Hemicriconemoides was first described by Chitwood & Birchfield, 1957 and further redescribed by Dasgupta et al., 1969. These nematodes are commonly referred to as sheathoid nematodes due to the body cuticle of female covered by an outer accessory layer/sheath with smooth annules which is missing in juveniles. They are mostly distributed in temperate areas of the world mainly in Africa, America, Australia and South Asia and South Europe. This genus contains 54 valid species (Geraert, 2010; Khan et al., 2019) and is associated with many crops.
The H. rosae (Rathour et al., 2003) possessed very less morphological and morphometric characters which were used for the comparison with the studied isolate HCN. The morphological data of the HCN isolate showed much resemblance with the original description of the H. rosae (Rathour et al., 2003); however, it showed more deviation from the sugarcane population of H. rosae (Khan et al., 2019) (Table 1).
The various morphometric characters are not sufficient for the delineation of the species. Molecular characterization is essential in order to validate the taxonomic position as well as the authenticity and phylogenetic relationships among the species of a particular genus and between different nematode orders. The molecular analysis based on the conserved regions ITS and D2D3 revealed the present isolate HCN to be H. rosae as it showed very less genetic distance from the already described H. rosae (ITS:0.0000, D2D3: 0.0014, 0.0129) (Additional file 1: S1 and Additional file 2: S2).
The phylogenetic analysis was found to be consistent with the molecular data which revealed that the present isolate to be H. rosae (Fig. 4). The phylogenetic analysis based on the concatenated sequences (ITS and D2D3) region revealed that mustard population of H. rosae HCN formed a monophyletic clade with the sugarcane population of H. rosae with a Bayesian posterior probability 1. The phylogenetic tree revealed that H. rosae formed a separate branch without including any other Hemicriconemoides species, however, the position of H. rosae in the phylogenetic tree was close to H. promissus, H. macrodorus, H. wessoni and H. minutus which found to be consistent with the previous observations (Khan et al., 2019).
The PCA showed large intraspecific and interspecific variations. These variations were found to be independent of the collection localities of soil samples. It was evident from the previous studies that there were large intraspecific variations present among the nematodes which was also observed among the present isolate HCN (mustard population) and Hemicriconemoides rosae (sugarcane population) isolates of the present investigation (Khan et al., 2019). However, less intraspecific variations were observed between present isolate HCN and originally described Hemicriconemoides rosae (Rathour et al., 2003) (Fig. 3, Table 3).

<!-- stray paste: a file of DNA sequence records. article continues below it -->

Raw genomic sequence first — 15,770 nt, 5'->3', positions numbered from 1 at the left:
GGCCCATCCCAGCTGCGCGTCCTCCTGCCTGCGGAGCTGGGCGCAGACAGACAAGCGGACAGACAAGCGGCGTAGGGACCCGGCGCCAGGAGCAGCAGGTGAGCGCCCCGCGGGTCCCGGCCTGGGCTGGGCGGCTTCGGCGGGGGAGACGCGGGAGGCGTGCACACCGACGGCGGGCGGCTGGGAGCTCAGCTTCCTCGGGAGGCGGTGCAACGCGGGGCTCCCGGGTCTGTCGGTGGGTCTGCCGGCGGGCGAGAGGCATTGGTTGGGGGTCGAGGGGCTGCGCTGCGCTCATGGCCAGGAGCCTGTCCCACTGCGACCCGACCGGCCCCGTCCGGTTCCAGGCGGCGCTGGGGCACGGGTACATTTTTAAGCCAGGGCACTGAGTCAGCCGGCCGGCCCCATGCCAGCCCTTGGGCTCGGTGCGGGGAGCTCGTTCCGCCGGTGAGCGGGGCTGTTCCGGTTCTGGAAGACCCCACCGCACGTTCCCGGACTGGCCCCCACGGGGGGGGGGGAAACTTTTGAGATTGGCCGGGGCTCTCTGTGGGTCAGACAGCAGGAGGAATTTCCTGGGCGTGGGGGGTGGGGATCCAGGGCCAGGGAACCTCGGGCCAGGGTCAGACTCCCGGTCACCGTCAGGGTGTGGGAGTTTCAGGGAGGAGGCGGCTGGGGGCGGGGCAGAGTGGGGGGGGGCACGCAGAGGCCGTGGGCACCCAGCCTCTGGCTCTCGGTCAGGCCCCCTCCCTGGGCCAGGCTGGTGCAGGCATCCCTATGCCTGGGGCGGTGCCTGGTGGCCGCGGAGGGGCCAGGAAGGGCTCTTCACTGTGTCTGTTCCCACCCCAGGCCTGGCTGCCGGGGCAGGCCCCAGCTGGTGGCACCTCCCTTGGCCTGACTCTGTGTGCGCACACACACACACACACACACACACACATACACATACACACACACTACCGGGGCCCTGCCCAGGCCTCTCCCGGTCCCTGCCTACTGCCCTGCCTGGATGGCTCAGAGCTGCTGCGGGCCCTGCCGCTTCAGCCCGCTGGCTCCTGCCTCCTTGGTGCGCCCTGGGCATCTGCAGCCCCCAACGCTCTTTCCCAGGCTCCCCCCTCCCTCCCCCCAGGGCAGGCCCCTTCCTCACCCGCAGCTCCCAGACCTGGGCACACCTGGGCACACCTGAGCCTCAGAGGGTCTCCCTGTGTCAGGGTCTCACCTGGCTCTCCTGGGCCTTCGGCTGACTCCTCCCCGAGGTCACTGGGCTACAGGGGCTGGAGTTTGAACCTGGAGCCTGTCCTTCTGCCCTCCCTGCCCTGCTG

The results obtained from the analysis of morphometric data based on two tailed Pearson’s correlation revealed that in case of females of H. rosae, de Manian index a is very important for the evaluation as it showed positive correlation with body length (Fig. 5, Table 4). Similar results were observed in the genus Eucephalobus and Acrobeles (Amirzadi et al., 2011, 2013). The results of Fortuner (1990) also exhibited the highest correlation between the de Manian indices especially a and b and the length. Furthermore, the other ratios, i.e. V also important along with the de Manian indices, i.e. a, c and c’ which is also consistent with the previous findings (Fortuner, 1984). It was found from the previous studies that a, c and c’ de Manian indices are essential for the genus Helicotylenchus Steiner, 1945. Similar findings were obtained by Amirzadi et al. (2013) for genus Acrobeles von Linstow (1877) where correlation between de Manian indices (b and c’) and body length was found positive. The present study on the females of genus Hemicriconemoides also revealed the positive correlation between the body length and ratio a (Fig. 5, Table 4). The reason behind that some morphological characters showed highest degree of correlation; however, some of them showed least might be due to control of those characters by a specific gene cluster (Amirzadi et al., 2013). It can be concluded from the results that there are some characters which showed high correlation with body length which results in the increase or decrease in the characters with the body length (Fig. 5, Table 4).